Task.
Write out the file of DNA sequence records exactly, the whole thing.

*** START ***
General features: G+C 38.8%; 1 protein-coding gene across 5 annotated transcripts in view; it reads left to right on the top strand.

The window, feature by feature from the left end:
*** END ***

General features: G+C 38.8%; 1 protein-coding gene across 5 annotated transcripts in view; it reads left to right on the top strand.

The window, feature by feature from the left end: